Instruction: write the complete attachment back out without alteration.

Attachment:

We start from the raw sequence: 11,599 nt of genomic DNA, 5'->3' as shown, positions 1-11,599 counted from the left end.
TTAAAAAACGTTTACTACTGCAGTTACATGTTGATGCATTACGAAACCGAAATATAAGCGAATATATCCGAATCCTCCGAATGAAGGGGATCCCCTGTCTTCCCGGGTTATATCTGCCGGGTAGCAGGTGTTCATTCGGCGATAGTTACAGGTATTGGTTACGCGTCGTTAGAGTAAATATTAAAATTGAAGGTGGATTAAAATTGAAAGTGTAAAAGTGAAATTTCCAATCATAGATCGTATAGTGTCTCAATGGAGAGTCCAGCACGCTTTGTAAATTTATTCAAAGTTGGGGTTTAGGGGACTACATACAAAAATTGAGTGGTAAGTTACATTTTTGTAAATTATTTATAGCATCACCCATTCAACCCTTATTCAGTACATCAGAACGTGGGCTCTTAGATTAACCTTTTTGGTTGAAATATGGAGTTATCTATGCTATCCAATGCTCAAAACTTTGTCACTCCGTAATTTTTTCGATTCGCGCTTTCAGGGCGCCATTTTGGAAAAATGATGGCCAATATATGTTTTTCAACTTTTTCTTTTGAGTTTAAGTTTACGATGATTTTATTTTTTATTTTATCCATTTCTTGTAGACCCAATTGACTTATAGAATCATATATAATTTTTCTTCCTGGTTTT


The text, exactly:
We start from the raw sequence: 11,599 nt of genomic DNA, 5'->3' as shown, positions 1-11,599 counted from the left end.
TTAAAAAACGTTTACTACTGCAGTTACATGTTGATGCATTACGAAACCGAAATATAAGCGAATATATCCGAATCCTCCGAATGAAGGGGATCCCCTGTCTTCCCGGGTTATATCTGCCGGGTAGCAGGTGTTCATTCGGCGATAGTTACAGGTATTGGTTACGCGTCGTTAGAGTAAATATTAAAATTGAAGGTGGATTAAAATTGAAAGTGTAAAAGTGAAATTTCCAATCATAGATCGTATAGTGTCTCAATGGAGAGTCCAGCACGCTTTGTAAATTTATTCAAAGTTGGGGTTTAGGGGACTACATACAAAAATTGAGTGGTAAGTTACATTTTTGTAAATTATTTATAGCATCACCCATTCAACCCTTATTCAGTACATCAGAACGTGGGCTCTTAGATTAACCTTTTTGGTTGAAATATGGAGTTATCTATGCTATCCAATGCTCAAAACTTTGTCACTCCGTAATTTTTTCGATTCGCGCTTTCAGGGCGCCATTTTGGAAAAATGATGGCCAATATATGTTTTTCAACTTTTTCTTTTGAGTTTAAGTTTACGATGATTTTATTTTTTATTTTATCCATTTCTTGTAGACCCAATTGACTTATAGAATCATATATAATTTTTCTTCCTGGTTTT